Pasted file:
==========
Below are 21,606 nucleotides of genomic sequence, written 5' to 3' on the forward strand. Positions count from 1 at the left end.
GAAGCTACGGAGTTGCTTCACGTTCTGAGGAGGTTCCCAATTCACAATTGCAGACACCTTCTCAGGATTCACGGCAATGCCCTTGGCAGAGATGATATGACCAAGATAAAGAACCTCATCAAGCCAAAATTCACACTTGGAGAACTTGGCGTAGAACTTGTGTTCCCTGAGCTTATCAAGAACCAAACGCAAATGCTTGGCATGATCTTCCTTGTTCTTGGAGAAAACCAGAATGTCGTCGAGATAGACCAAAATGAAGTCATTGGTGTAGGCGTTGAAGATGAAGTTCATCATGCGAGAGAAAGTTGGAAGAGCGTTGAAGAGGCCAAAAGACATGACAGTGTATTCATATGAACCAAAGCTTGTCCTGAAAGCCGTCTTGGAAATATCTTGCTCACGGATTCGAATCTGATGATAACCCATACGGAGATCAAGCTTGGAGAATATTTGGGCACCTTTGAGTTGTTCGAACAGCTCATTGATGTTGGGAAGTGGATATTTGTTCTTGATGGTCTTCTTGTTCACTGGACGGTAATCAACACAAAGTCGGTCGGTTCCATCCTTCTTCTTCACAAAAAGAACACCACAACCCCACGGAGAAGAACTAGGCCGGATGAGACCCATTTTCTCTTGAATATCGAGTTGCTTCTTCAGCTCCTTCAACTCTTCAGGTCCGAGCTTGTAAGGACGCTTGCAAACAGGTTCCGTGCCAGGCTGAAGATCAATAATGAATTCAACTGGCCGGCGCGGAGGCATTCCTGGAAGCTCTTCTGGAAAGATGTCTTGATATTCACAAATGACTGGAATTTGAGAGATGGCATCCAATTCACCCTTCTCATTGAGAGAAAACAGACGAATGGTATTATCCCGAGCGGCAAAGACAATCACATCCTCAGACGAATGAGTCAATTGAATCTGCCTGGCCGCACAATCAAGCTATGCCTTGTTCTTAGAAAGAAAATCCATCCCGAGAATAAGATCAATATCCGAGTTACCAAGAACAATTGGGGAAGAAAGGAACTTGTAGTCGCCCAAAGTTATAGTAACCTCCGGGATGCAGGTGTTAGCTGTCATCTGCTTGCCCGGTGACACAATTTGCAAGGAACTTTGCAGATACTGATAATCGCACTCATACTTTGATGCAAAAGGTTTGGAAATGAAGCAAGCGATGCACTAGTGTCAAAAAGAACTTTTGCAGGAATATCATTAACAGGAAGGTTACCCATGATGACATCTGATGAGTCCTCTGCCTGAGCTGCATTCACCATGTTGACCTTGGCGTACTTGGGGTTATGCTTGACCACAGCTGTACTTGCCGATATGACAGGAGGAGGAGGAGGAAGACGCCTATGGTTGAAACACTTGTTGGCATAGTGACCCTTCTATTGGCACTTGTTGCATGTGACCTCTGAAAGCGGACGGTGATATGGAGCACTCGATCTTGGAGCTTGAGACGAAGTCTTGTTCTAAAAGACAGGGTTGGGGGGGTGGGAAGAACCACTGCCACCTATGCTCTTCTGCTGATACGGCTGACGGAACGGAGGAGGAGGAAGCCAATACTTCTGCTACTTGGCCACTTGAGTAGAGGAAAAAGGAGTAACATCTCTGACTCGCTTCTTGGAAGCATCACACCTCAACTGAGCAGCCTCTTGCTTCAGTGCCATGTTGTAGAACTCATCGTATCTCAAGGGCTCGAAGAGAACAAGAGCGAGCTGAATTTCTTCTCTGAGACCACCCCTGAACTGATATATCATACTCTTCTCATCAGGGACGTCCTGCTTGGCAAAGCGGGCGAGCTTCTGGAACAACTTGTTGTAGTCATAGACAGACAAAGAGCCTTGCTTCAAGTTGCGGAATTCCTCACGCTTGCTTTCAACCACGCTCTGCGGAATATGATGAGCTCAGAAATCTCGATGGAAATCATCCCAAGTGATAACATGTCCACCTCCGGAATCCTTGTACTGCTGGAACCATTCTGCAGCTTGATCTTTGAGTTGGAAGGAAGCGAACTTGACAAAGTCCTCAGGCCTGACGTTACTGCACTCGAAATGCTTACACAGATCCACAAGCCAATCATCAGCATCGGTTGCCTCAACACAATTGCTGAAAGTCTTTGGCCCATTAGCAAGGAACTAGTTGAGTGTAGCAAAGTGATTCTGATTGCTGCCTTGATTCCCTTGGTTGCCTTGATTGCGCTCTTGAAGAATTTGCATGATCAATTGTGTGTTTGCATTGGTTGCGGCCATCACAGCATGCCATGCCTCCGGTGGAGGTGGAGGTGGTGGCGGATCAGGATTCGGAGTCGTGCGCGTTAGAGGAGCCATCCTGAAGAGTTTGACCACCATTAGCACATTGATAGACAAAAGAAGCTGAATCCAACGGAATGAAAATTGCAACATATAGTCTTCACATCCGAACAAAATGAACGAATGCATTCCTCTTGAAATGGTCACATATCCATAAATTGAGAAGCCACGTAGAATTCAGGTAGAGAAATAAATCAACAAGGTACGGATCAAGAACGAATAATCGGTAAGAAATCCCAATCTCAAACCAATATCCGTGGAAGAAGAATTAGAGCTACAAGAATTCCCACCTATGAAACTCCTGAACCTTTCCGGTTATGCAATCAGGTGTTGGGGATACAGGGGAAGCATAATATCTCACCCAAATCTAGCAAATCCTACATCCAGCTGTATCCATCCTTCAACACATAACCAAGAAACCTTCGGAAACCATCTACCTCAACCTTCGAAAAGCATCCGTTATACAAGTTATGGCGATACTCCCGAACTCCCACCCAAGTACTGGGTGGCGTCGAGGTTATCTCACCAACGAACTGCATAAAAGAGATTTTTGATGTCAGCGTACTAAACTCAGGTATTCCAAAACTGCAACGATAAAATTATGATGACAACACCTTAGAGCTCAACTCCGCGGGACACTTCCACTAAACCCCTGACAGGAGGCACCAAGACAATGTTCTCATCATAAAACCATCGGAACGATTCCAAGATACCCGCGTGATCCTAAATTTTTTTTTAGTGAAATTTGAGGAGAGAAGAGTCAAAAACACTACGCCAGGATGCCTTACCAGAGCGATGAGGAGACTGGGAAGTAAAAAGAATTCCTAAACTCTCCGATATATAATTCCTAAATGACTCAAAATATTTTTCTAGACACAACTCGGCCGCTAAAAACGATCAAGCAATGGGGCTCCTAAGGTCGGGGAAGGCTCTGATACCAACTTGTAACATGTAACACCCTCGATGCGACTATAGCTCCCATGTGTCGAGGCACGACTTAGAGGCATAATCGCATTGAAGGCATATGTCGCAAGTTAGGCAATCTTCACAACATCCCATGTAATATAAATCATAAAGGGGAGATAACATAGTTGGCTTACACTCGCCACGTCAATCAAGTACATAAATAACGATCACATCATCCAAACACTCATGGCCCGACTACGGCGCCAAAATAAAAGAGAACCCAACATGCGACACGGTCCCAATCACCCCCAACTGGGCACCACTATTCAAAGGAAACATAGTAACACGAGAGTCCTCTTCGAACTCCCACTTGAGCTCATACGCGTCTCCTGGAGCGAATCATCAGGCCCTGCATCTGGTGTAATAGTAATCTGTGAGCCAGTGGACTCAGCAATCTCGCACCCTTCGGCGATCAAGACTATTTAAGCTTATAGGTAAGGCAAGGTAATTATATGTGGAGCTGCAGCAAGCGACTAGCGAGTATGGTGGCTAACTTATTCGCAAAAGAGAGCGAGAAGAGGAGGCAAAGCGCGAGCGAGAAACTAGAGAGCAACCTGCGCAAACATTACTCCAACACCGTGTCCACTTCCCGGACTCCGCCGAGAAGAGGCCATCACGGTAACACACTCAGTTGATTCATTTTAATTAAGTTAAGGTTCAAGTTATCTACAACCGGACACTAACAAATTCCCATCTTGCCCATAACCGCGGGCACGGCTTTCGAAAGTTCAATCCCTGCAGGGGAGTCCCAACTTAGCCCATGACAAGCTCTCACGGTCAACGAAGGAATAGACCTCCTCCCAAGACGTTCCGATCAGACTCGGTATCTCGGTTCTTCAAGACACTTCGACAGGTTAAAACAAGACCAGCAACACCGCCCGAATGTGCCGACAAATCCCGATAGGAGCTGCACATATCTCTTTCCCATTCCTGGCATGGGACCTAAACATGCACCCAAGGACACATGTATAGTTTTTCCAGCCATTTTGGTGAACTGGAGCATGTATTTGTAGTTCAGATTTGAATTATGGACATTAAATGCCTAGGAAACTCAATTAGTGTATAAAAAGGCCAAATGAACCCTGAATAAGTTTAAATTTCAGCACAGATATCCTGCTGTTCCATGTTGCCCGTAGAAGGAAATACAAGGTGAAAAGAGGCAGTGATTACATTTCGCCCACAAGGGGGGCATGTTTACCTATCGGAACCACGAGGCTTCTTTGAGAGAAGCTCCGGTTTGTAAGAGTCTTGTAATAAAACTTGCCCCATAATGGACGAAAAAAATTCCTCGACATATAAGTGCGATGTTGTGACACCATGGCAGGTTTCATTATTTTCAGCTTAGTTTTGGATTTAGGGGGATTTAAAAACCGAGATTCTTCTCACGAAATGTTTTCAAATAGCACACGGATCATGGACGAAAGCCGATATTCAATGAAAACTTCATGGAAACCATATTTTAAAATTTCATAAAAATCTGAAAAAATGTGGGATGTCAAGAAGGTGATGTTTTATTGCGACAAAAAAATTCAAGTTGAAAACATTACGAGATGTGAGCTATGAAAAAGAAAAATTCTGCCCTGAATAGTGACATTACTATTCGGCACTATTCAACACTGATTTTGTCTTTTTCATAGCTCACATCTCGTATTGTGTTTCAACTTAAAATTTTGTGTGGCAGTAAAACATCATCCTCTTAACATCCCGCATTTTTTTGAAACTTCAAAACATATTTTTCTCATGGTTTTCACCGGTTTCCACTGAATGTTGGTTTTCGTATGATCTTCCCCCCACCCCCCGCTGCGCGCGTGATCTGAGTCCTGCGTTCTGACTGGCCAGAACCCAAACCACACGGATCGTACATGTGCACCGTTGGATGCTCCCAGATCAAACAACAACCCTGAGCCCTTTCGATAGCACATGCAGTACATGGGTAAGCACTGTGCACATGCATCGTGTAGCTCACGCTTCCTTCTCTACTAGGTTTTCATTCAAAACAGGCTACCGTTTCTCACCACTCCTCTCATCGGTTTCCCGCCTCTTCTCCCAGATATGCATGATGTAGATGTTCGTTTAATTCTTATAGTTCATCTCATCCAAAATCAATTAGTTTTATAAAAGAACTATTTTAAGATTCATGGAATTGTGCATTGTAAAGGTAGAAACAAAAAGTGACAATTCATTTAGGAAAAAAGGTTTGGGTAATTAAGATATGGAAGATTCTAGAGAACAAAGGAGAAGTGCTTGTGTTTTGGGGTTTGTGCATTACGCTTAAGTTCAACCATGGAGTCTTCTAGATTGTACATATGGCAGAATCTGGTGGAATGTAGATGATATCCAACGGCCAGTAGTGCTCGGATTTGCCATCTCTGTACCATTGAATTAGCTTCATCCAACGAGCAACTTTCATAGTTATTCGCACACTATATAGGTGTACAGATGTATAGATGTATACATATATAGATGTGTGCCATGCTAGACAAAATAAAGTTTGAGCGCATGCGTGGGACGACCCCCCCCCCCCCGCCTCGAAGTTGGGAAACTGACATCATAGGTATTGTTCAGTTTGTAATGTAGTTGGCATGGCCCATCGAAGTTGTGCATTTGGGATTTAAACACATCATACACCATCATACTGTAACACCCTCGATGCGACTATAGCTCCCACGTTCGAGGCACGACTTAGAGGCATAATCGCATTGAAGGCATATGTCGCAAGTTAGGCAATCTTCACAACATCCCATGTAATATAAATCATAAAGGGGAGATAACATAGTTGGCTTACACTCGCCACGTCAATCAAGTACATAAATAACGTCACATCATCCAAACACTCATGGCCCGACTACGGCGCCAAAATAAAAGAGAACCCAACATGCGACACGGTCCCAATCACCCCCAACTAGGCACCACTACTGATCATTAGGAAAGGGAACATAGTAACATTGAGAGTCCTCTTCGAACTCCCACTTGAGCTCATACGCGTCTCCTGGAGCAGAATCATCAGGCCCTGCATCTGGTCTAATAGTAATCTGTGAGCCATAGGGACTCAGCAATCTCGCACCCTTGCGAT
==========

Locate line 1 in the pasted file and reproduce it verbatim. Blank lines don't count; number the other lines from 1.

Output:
Below are 21,606 nucleotides of genomic sequence, written 5' to 3' on the forward strand. Positions count from 1 at the left end.